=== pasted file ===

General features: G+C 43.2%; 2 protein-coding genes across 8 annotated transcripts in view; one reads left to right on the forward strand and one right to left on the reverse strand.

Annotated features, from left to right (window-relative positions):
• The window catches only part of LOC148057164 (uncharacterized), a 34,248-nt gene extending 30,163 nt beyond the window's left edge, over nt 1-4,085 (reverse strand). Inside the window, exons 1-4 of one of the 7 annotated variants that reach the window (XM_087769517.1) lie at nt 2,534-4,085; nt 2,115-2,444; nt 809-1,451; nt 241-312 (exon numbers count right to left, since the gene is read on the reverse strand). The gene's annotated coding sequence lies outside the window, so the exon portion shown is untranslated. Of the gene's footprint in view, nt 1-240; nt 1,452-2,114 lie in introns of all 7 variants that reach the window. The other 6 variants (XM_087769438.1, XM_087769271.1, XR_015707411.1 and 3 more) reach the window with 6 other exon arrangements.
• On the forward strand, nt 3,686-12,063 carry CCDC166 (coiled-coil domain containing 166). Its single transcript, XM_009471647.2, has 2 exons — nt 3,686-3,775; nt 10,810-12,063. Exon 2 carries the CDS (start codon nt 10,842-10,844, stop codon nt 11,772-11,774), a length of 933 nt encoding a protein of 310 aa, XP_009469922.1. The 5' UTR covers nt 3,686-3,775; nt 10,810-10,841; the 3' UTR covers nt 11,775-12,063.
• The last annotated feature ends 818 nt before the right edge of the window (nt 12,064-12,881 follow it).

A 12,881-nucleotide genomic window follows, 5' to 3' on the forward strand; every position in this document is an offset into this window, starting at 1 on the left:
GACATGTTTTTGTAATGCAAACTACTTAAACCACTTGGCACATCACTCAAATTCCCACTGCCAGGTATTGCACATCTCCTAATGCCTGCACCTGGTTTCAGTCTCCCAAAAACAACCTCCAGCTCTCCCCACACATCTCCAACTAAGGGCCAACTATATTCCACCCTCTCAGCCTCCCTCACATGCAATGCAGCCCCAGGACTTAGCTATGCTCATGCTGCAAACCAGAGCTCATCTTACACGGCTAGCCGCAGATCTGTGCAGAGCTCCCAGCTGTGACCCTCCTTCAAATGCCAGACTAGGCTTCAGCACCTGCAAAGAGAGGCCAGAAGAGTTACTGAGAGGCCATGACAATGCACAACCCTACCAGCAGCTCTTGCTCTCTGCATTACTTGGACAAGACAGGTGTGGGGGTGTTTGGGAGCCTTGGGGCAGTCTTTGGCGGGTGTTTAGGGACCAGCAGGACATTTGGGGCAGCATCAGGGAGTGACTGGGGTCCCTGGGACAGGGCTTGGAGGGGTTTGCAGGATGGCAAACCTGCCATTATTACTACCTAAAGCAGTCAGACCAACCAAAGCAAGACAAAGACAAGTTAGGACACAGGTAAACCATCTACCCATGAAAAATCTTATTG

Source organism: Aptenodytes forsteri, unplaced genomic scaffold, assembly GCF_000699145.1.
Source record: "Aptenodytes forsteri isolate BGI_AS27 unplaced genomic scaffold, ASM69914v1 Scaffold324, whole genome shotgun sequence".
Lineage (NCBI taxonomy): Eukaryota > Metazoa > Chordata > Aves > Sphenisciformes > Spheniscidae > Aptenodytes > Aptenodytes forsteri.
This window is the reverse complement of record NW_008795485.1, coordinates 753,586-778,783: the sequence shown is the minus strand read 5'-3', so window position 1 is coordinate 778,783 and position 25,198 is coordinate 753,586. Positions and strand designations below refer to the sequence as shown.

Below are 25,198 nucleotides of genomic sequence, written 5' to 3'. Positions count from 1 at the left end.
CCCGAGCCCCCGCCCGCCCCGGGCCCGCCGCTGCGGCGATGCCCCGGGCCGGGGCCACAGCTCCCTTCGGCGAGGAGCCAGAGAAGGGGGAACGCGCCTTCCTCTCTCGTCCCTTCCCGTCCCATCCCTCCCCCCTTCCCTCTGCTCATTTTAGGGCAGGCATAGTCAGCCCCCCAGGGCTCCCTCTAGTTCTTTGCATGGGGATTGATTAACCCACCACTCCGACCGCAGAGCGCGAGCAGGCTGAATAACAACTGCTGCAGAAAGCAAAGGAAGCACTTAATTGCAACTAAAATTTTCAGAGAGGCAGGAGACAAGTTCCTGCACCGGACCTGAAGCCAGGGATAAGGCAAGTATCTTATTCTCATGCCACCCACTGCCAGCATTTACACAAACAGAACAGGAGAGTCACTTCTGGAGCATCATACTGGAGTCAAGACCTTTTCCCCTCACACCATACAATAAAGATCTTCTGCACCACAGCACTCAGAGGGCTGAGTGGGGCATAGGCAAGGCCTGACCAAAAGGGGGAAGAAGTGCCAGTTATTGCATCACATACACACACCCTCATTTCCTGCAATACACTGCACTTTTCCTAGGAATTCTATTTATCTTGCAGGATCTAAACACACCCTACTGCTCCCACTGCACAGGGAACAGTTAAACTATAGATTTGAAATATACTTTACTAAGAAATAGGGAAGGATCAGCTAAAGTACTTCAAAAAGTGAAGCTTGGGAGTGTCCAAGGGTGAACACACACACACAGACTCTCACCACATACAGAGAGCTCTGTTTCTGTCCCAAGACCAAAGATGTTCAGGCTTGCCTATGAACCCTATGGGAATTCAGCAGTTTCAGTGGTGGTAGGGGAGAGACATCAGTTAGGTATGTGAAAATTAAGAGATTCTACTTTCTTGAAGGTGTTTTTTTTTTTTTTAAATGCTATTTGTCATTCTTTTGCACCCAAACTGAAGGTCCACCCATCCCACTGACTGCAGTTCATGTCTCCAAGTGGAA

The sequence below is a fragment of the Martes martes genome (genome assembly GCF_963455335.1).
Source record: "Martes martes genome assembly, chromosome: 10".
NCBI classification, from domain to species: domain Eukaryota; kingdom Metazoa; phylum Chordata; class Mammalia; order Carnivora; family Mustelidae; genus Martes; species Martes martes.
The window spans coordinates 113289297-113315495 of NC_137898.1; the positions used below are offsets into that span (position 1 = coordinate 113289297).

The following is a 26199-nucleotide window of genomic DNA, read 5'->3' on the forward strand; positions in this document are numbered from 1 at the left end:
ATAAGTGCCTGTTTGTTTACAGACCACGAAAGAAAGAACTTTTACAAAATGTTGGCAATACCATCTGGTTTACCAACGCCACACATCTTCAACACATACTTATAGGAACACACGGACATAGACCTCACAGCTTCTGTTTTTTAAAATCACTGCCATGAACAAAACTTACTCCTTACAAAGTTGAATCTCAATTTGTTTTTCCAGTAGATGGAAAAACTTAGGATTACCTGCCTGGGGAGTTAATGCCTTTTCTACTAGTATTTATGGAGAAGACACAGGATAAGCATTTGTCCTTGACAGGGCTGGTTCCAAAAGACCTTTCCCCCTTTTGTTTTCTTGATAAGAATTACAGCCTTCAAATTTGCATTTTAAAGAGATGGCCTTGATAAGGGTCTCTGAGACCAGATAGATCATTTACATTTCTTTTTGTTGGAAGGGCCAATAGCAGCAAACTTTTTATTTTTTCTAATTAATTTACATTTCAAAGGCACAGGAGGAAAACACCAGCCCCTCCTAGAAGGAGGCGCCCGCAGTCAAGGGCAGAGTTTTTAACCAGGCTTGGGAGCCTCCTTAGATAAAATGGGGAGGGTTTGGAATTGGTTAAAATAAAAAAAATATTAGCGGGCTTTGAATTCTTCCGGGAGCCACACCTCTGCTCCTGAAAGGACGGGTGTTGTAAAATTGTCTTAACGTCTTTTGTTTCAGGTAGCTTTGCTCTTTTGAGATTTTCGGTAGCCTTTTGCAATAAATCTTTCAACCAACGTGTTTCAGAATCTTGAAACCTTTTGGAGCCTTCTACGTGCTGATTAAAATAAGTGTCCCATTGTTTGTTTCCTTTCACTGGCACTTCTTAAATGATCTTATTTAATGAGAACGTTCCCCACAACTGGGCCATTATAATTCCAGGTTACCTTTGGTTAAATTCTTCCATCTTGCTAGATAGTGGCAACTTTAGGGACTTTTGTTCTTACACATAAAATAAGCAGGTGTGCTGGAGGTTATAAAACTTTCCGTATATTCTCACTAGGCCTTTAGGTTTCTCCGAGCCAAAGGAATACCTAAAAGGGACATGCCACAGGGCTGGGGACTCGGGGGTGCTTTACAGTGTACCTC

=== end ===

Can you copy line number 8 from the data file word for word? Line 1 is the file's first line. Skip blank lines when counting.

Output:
Source organism: Aptenodytes forsteri, unplaced genomic scaffold, assembly GCF_000699145.1.